“There are plenty of people in the world who believe in something and fail to live up to it at times.”
That was the blunt – and surely, the only redeeming – message of last night’s episode of House, the Fox drama about the brilliant, but deeply flawed physicist Dr. Gregory House, who is more prone to popping pain killers than providing any personal comfort to any of his patients during the course of their mysterious illnesses. Last night’s episode should have come as no surprise to anyone familiar with this character or the state of the media’s secular worldview. House does not believe in God and when he comes in contact with a possible miracle, he is hell-bent on proving that there is always – undeniably - a rational explanation for anything that can happen in this life. For those of you not familiar with the program who could give a care less about anything Fox network has to say about God or faith or medicine, please bear with me, I have a point to make. (If you could bear my soap opera references below, I trust you’ll find this equally relevant. One can hope!)
The patient that House comes into contact with is a 16 year old boy who claims to hear the voice of God. As per usual on Fox and any other network approaching such a delicate subject as devout faith, the boy was made out to be more of a cartoon character than a human being and more of a nut than a Christian. This is not surprising. What, after all, has the secular media to offer to debate in the Christian community? More than we realize, I think.
While Christian programming is popular among those who subscribe to the Christian belief system, it is often inaccessible for those who lack faith or spiritual maturity. They are left to get their lessons on God from secular programs that pretend to be religious such as 7th Heaven, which – although it was a program depicting the family of a pastor – was careful not to make any references to God or prayer throughout the course it ran. As a Christian, I sometimes feel it’s important to be familiar with what messages the secular media sends out, if only to be able to rebut the false notions that are presented. I was eager to see how House would frame the issue, though my hope that it would sent any message of redemption dwindled as the program progressed and the main character seemed to become more possessed than convicted.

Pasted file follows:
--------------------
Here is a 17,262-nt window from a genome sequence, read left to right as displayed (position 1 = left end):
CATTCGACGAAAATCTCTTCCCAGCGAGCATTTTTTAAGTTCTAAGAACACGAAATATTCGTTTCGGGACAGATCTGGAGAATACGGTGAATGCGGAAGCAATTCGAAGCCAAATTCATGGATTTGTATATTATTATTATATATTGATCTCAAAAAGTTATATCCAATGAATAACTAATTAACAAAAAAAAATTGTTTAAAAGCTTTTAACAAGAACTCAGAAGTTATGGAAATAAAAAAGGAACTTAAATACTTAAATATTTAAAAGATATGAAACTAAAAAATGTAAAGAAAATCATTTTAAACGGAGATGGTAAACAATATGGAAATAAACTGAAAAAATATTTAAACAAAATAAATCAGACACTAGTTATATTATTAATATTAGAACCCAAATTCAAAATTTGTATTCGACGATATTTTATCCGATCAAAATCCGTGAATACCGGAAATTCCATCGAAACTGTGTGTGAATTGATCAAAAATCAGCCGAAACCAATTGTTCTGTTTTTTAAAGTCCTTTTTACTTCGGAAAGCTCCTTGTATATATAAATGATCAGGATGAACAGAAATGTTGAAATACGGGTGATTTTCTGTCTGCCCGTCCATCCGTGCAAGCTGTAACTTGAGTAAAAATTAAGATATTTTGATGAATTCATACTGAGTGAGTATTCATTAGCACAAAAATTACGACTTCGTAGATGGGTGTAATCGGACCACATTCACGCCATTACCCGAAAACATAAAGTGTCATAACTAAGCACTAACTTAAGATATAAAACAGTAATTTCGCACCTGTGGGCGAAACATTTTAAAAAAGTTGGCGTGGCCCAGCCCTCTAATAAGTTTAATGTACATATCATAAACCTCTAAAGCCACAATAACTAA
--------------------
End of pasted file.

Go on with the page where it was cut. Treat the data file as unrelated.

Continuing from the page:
To sum up the story (so I can finally reach the point I promised earlier) House makes a list comparing his victories to God, and another doctor on the staff who himself is no beacon of morality makes a comment that hits a nerve. He tells House that the reason he cannot believe in God is because that would mean he’d have to admit that he is not in control of everything, that he would have to believe that at any moment, God could exact his will and leave the good doctor paralyzed and incapable of changing the situation. In effect, he tells House that he would have to admit he’s been playing God and give up the power he’s assigned himself. And it hit me that this is a struggle we all go through when we begin to lean on faith, and for a moment I hoped that the character would realize the relief that would come of admitting it’s not all in his hands. But sadly, the story does not end here. It turns out that the “miracle” was actually nothing more than a fraud on the part of the 16 year old boy who in truth had herpes after engaging in pre-marital sex. House concludes that the boy is little more than a hypocrite and the other doctor makes the statement that appears at the top of this blog. That people falter, that people can have beliefs and still fail. Perhaps, not the redeeming message that one might have hoped for, but a start, nonetheless.
And - although it unfairly charecterized Christians - it got me thinking. How often do we really live up to what it means to be a Christian? How often do we behave in ways that diminish other’ perceptions of our faith or cast doubt on the strength of our convictions and then turn around and discuss God? We all fall short, but we still try to send out the message of hope and salvation to a world that is waiting for us to stumble, hungry for more material for late night skits. The example in House is a bit obnoxious and barely conceals it’s skepticism of Christians, but perhaps there is something to be learned from it. We have a duty to respond with love even to criticism and hatred in spite of the fact that we are incapable of leading the sinless life that Christ did. We have a duty to go beyond preaching to the choir and engage those who need better instruction than Oprah’s proselytizing about intolerance or redemptive messages from primetime dramas. We have a duty to admit that we are not perfect but to try our best to live the lives we should. To be an example. (If only it were as easy said as done!)
In admitting our shortcomings, I think, we better glorify a God that does not fail or fall short.